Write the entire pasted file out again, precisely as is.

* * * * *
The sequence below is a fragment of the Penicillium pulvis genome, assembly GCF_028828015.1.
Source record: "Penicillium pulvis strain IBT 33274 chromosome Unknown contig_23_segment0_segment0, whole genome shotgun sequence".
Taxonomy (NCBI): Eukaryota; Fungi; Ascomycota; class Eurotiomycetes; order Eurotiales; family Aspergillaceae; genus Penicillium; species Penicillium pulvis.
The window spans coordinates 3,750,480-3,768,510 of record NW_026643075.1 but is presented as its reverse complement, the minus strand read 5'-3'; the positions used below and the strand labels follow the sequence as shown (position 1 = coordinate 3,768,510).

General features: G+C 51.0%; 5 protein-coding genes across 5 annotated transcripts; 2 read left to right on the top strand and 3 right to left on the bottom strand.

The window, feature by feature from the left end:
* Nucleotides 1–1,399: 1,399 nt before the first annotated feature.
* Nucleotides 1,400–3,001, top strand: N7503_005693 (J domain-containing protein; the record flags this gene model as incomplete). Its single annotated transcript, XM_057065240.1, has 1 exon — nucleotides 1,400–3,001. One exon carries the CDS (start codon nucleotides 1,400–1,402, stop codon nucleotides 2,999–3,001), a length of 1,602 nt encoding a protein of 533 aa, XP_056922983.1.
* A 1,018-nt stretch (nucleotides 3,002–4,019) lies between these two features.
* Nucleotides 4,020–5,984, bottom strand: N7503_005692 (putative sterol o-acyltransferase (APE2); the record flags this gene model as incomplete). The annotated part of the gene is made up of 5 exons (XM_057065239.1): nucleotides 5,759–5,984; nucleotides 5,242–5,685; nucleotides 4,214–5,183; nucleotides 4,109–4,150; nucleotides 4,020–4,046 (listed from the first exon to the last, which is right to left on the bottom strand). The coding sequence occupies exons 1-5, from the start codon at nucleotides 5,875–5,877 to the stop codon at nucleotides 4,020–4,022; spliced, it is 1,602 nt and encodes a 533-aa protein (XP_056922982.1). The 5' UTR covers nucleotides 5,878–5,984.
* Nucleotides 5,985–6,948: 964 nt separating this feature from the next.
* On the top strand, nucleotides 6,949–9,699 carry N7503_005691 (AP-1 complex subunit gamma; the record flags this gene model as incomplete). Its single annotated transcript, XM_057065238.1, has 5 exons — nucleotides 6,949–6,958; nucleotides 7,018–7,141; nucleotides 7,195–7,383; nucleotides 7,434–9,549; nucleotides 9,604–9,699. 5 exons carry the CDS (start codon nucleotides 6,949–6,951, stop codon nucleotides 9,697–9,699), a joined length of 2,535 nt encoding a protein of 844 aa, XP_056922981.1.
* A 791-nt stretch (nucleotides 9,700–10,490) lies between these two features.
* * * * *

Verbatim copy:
The sequence below is a fragment of the Penicillium pulvis genome, assembly GCF_028828015.1.
Source record: "Penicillium pulvis strain IBT 33274 chromosome Unknown contig_23_segment0_segment0, whole genome shotgun sequence".
Taxonomy (NCBI): Eukaryota; Fungi; Ascomycota; class Eurotiomycetes; order Eurotiales; family Aspergillaceae; genus Penicillium; species Penicillium pulvis.
The window spans coordinates 3,750,480-3,768,510 of record NW_026643075.1 but is presented as its reverse complement, the minus strand read 5'-3'; the positions used below and the strand labels follow the sequence as shown (position 1 = coordinate 3,768,510).

General features: G+C 51.0%; 5 protein-coding genes across 5 annotated transcripts; 2 read left to right on the top strand and 3 right to left on the bottom strand.

The window, feature by feature from the left end:
* Nucleotides 1–1,399: 1,399 nt before the first annotated feature.
* Nucleotides 1,400–3,001, top strand: N7503_005693 (J domain-containing protein; the record flags this gene model as incomplete). Its single annotated transcript, XM_057065240.1, has 1 exon — nucleotides 1,400–3,001. One exon carries the CDS (start codon nucleotides 1,400–1,402, stop codon nucleotides 2,999–3,001), a length of 1,602 nt encoding a protein of 533 aa, XP_056922983.1.
* A 1,018-nt stretch (nucleotides 3,002–4,019) lies between these two features.
* Nucleotides 4,020–5,984, bottom strand: N7503_005692 (putative sterol o-acyltransferase (APE2); the record flags this gene model as incomplete). The annotated part of the gene is made up of 5 exons (XM_057065239.1): nucleotides 5,759–5,984; nucleotides 5,242–5,685; nucleotides 4,214–5,183; nucleotides 4,109–4,150; nucleotides 4,020–4,046 (listed from the first exon to the last, which is right to left on the bottom strand). The coding sequence occupies exons 1-5, from the start codon at nucleotides 5,875–5,877 to the stop codon at nucleotides 4,020–4,022; spliced, it is 1,602 nt and encodes a 533-aa protein (XP_056922982.1). The 5' UTR covers nucleotides 5,878–5,984.
* Nucleotides 5,985–6,948: 964 nt separating this feature from the next.
* On the top strand, nucleotides 6,949–9,699 carry N7503_005691 (AP-1 complex subunit gamma; the record flags this gene model as incomplete). Its single annotated transcript, XM_057065238.1, has 5 exons — nucleotides 6,949–6,958; nucleotides 7,018–7,141; nucleotides 7,195–7,383; nucleotides 7,434–9,549; nucleotides 9,604–9,699. 5 exons carry the CDS (start codon nucleotides 6,949–6,951, stop codon nucleotides 9,697–9,699), a joined length of 2,535 nt encoding a protein of 844 aa, XP_056922981.1.
* A 791-nt stretch (nucleotides 9,700–10,490) lies between these two features.